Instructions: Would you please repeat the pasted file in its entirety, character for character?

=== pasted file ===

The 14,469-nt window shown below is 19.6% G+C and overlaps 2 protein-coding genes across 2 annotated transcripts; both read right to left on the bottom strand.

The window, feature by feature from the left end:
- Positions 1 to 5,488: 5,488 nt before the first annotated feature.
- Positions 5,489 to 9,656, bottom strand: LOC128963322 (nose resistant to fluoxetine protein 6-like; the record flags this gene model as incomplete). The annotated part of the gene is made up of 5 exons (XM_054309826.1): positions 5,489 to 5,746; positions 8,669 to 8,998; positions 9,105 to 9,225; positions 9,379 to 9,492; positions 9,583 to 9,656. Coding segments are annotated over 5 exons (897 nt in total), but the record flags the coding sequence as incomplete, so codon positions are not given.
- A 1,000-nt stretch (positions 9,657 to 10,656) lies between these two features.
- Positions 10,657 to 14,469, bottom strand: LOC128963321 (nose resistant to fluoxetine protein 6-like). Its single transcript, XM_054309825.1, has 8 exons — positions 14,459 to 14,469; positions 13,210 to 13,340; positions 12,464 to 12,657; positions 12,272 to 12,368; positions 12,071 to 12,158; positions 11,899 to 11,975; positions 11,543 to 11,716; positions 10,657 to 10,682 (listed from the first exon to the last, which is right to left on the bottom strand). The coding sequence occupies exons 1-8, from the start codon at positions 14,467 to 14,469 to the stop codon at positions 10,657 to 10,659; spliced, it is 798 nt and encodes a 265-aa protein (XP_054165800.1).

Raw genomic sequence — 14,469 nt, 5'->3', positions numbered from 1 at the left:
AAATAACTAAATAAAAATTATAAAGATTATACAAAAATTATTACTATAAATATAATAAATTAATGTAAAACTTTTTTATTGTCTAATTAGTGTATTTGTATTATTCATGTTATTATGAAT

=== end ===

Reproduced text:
The 14,469-nt window shown below is 19.6% G+C and overlaps 2 protein-coding genes across 2 annotated transcripts; both read right to left on the bottom strand.

The window, feature by feature from the left end:
- Positions 1 to 5,488: 5,488 nt before the first annotated feature.
- Positions 5,489 to 9,656, bottom strand: LOC128963322 (nose resistant to fluoxetine protein 6-like; the record flags this gene model as incomplete). The annotated part of the gene is made up of 5 exons (XM_054309826.1): positions 5,489 to 5,746; positions 8,669 to 8,998; positions 9,105 to 9,225; positions 9,379 to 9,492; positions 9,583 to 9,656. Coding segments are annotated over 5 exons (897 nt in total), but the record flags the coding sequence as incomplete, so codon positions are not given.
- A 1,000-nt stretch (positions 9,657 to 10,656) lies between these two features.
- Positions 10,657 to 14,469, bottom strand: LOC128963321 (nose resistant to fluoxetine protein 6-like). Its single transcript, XM_054309825.1, has 8 exons — positions 14,459 to 14,469; positions 13,210 to 13,340; positions 12,464 to 12,657; positions 12,272 to 12,368; positions 12,071 to 12,158; positions 11,899 to 11,975; positions 11,543 to 11,716; positions 10,657 to 10,682 (listed from the first exon to the last, which is right to left on the bottom strand). The coding sequence occupies exons 1-8, from the start codon at positions 14,467 to 14,469 to the stop codon at positions 10,657 to 10,659; spliced, it is 798 nt and encodes a 265-aa protein (XP_054165800.1).

Raw genomic sequence — 14,469 nt, 5'->3', positions numbered from 1 at the left:
AAATAACTAAATAAAAATTATAAAGATTATACAAAAATTATTACTATAAATATAATAAATTAATGTAAAACTTTTTTATTGTCTAATTAGTGTATTTGTATTATTCATGTTATTATGAAT